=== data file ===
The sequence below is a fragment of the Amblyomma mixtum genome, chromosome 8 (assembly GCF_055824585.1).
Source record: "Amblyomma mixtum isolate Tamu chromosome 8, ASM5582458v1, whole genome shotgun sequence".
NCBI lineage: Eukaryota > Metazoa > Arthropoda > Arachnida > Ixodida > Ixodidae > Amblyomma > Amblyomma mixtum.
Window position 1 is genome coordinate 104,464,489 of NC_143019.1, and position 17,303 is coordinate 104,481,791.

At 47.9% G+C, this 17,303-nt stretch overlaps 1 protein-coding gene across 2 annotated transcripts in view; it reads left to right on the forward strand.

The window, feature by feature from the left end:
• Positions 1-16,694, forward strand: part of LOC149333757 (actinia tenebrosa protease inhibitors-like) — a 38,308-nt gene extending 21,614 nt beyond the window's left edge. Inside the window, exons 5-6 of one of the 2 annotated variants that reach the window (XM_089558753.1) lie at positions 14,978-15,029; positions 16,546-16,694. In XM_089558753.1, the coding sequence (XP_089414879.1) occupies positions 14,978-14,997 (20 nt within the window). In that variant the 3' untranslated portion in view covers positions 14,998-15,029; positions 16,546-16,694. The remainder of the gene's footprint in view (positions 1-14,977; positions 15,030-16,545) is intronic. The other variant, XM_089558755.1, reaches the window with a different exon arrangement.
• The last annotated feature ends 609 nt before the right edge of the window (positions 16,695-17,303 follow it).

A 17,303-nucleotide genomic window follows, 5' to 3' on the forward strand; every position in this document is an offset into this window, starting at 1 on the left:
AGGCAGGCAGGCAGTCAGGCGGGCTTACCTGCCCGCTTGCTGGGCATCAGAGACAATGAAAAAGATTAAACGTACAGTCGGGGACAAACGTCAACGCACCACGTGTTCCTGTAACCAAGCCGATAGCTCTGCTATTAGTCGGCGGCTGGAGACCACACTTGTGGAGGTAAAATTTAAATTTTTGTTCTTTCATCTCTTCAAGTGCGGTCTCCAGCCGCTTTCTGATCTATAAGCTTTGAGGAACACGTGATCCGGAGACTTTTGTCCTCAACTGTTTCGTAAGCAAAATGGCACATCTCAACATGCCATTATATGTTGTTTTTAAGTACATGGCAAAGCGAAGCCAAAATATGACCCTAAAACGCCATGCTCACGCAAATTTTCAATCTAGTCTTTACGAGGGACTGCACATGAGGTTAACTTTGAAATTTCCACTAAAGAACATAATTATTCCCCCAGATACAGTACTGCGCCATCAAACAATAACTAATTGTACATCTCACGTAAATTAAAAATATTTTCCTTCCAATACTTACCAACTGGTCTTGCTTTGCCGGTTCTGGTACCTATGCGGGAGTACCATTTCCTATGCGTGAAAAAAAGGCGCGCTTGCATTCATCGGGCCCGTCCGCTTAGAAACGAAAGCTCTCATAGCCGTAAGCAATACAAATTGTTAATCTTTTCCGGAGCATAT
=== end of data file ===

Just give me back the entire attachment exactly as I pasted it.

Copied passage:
The sequence below is a fragment of the Amblyomma mixtum genome, chromosome 8 (assembly GCF_055824585.1).
Source record: "Amblyomma mixtum isolate Tamu chromosome 8, ASM5582458v1, whole genome shotgun sequence".
NCBI lineage: Eukaryota > Metazoa > Arthropoda > Arachnida > Ixodida > Ixodidae > Amblyomma > Amblyomma mixtum.
Window position 1 is genome coordinate 104,464,489 of NC_143019.1, and position 17,303 is coordinate 104,481,791.

At 47.9% G+C, this 17,303-nt stretch overlaps 1 protein-coding gene across 2 annotated transcripts in view; it reads left to right on the forward strand.

The window, feature by feature from the left end:
• Positions 1-16,694, forward strand: part of LOC149333757 (actinia tenebrosa protease inhibitors-like) — a 38,308-nt gene extending 21,614 nt beyond the window's left edge. Inside the window, exons 5-6 of one of the 2 annotated variants that reach the window (XM_089558753.1) lie at positions 14,978-15,029; positions 16,546-16,694. In XM_089558753.1, the coding sequence (XP_089414879.1) occupies positions 14,978-14,997 (20 nt within the window). In that variant the 3' untranslated portion in view covers positions 14,998-15,029; positions 16,546-16,694. The remainder of the gene's footprint in view (positions 1-14,977; positions 15,030-16,545) is intronic. The other variant, XM_089558755.1, reaches the window with a different exon arrangement.
• The last annotated feature ends 609 nt before the right edge of the window (positions 16,695-17,303 follow it).

A 17,303-nucleotide genomic window follows, 5' to 3' on the forward strand; every position in this document is an offset into this window, starting at 1 on the left:
AGGCAGGCAGGCAGTCAGGCGGGCTTACCTGCCCGCTTGCTGGGCATCAGAGACAATGAAAAAGATTAAACGTACAGTCGGGGACAAACGTCAACGCACCACGTGTTCCTGTAACCAAGCCGATAGCTCTGCTATTAGTCGGCGGCTGGAGACCACACTTGTGGAGGTAAAATTTAAATTTTTGTTCTTTCATCTCTTCAAGTGCGGTCTCCAGCCGCTTTCTGATCTATAAGCTTTGAGGAACACGTGATCCGGAGACTTTTGTCCTCAACTGTTTCGTAAGCAAAATGGCACATCTCAACATGCCATTATATGTTGTTTTTAAGTACATGGCAAAGCGAAGCCAAAATATGACCCTAAAACGCCATGCTCACGCAAATTTTCAATCTAGTCTTTACGAGGGACTGCACATGAGGTTAACTTTGAAATTTCCACTAAAGAACATAATTATTCCCCCAGATACAGTACTGCGCCATCAAACAATAACTAATTGTACATCTCACGTAAATTAAAAATATTTTCCTTCCAATACTTACCAACTGGTCTTGCTTTGCCGGTTCTGGTACCTATGCGGGAGTACCATTTCCTATGCGTGAAAAAAAGGCGCGCTTGCATTCATCGGGCCCGTCCGCTTAGAAACGAAAGCTCTCATAGCCGTAAGCAATACAAATTGTTAATCTTTTCCGGAGCATAT